Refugee processing backlog in Italy 'could cost lives' as asylum seekers forced to sleep on rescue boat

Vessel's vital return to search zone delayed as thousands continue to cross Mediterranean

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Aid workers are warning a huge backlog in Italy’s overloaded refugee processing system could cost lives as migrants are forced to sleep on rescue boats that should be patrolling the Mediterranean.

In a fresh influx of people fleeing war, persecution and poverty, almost 11,000 asylum seekers were picked up in just 48 hours earlier this week, with dozens drowned or suffocated in packed holds.

But those being taken to supposed safety in Italy face the prospect of sleeping in carparks, tents and overcrowded detention centres as the country struggles to cope with the huge number of arrivals.

Italian coastguard rescues thousands of refugees off coast of Libya

The medical charity Médecins Sans Frontières (MSF) said a backlog in reception centres and designated “hotspots” where refugees are identified and fingerprinted meant more than 120 people had to sleep on the floor of their rescue ship on Wednesday night.

It arrived in the Sicilian port of Palermo at 7am that morning but authorities did not finish letting its 1,000 passengers off until 8am on Thursday, meaning trapped migrants had to sleep on the ship.

The extraordinary measures delayed the Bourbon Argos’ return to the search and rescue zone north off the Libyan coast, limiting the number of vessels preventing disasters on what has become the deadliest sea crossing in the world.

Aurelie Ponthieu, an MSF humanitarian specialist on board, told The Independent it was the first time refugees had been forced to sleep in a port – a worrying sign of deteriorating conditions as the refugee crisis continues.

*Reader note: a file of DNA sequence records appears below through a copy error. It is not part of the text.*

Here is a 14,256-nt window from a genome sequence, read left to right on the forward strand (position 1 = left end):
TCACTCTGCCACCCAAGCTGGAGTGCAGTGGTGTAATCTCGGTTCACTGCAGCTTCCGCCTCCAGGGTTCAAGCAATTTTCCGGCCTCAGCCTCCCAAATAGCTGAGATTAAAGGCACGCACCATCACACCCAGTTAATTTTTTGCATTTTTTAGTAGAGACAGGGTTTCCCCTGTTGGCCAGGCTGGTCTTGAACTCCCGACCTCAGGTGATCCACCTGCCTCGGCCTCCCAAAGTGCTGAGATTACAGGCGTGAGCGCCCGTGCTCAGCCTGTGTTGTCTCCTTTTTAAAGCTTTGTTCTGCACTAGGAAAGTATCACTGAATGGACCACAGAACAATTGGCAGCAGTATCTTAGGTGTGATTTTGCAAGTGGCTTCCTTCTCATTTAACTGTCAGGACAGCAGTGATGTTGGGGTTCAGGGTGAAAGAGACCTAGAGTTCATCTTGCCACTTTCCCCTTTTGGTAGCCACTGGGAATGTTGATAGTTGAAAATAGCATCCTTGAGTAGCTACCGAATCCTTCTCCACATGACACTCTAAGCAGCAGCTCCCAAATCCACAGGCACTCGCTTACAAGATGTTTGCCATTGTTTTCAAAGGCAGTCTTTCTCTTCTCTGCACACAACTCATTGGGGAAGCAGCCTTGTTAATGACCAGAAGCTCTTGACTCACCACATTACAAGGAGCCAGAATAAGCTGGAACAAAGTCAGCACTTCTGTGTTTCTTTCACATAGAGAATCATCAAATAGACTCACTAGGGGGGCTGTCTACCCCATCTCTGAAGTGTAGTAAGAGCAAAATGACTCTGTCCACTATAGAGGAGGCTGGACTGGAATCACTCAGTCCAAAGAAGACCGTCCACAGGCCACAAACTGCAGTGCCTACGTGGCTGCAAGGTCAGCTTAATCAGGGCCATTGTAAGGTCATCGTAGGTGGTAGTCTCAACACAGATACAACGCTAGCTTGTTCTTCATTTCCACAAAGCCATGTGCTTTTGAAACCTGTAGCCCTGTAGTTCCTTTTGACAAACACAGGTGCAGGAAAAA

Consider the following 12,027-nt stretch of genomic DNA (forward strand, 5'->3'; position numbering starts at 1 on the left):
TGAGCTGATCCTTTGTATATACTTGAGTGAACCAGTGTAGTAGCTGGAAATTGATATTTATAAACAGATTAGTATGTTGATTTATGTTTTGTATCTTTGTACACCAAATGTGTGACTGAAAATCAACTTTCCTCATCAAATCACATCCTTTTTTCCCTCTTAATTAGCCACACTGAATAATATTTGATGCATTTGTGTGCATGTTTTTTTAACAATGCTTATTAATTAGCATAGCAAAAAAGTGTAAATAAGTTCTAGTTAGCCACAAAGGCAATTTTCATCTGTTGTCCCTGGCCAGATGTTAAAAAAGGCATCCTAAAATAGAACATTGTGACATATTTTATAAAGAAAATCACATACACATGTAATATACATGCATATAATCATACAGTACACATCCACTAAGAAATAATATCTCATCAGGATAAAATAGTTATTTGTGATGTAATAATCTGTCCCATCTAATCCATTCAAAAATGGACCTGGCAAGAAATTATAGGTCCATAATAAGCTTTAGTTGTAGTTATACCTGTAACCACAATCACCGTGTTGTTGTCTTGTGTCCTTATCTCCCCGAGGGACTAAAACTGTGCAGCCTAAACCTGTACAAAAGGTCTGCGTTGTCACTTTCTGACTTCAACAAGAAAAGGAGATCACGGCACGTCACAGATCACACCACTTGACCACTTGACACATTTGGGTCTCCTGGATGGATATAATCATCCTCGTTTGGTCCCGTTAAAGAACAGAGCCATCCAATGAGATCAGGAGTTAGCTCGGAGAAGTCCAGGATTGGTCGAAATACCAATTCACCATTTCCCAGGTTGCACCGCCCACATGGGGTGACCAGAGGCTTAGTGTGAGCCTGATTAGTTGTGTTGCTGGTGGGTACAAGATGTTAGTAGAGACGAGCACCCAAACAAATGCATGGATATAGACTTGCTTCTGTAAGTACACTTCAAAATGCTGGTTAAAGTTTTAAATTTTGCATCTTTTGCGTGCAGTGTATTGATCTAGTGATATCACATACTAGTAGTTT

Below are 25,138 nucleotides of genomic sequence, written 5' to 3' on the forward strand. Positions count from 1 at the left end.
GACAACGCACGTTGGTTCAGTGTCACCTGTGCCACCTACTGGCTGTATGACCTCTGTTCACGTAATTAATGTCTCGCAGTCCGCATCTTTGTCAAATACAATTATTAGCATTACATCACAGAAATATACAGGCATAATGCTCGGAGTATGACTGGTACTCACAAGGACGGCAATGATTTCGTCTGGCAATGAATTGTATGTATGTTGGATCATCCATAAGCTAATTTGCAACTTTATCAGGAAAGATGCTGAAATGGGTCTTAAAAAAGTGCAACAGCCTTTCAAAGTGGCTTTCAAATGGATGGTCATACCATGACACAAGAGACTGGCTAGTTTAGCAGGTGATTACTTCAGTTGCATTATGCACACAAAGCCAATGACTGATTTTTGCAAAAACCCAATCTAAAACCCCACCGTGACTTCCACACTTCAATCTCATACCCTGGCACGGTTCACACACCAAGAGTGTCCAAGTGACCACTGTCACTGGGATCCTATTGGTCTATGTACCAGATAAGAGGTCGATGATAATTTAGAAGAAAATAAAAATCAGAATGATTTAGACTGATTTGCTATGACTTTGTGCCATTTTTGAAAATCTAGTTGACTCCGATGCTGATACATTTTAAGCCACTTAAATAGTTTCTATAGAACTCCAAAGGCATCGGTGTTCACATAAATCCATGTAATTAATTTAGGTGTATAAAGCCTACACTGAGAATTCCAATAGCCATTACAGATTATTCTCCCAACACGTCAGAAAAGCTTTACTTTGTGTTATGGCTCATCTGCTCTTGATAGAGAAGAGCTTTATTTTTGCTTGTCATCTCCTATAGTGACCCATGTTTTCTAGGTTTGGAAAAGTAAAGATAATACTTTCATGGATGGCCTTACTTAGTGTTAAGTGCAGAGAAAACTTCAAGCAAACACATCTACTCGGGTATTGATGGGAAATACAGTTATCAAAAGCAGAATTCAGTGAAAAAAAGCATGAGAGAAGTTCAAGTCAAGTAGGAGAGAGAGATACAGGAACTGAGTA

“It’s a concerning episode for us because the conditions on the boat are very basic,” she added.

“We don’t have enough toilets and no showers, there’s no proper food delivery. We just have biscuits and juice and most of them haven’t eaten for days in Libya.”

One woman gave birth to a baby girl on the journey to the port, and was prioritised for medical treatment alongside other pregnant, ill and vulnerable refugees.


A child from African origin is rescued from a distressed vessel 20 nautical miles north of Libya last week (AFP/Getty)

Others had to wait on the dock to be transferred to temporary accommodation, sitting until 2am in the cold.

Ms Ponthieu said the Bourbon Argos takes 36 hours to make the journey back to the rescue zone and will not arrive until Sunday because of the delay, as people smugglers continue to send overcrowded and unseaworthy boats in the Mediterranean.

“We really hope that this is the exception rather than the rule,” she added. "All resources available need to be in postition to prevent deaths at sea.

“We’re talking about people who are weak, who are traumatised by the violence they suffered, they all talk about the violence in Libya and the fear they were feeling there.”

With the migrant route over the Aegean Sea virtually closed by the controversial EU-Turkey deal, which is seeing refugees intercepted, detained in Greece and threatened with deportation, the Central Mediterranean has once again become the dominant sea route to Europe.

At least 140,000 migrants have reached Italy since the start of the year – compared with 154,000 in the entire of 2015 - and around 3,100 have died making the perilous trip.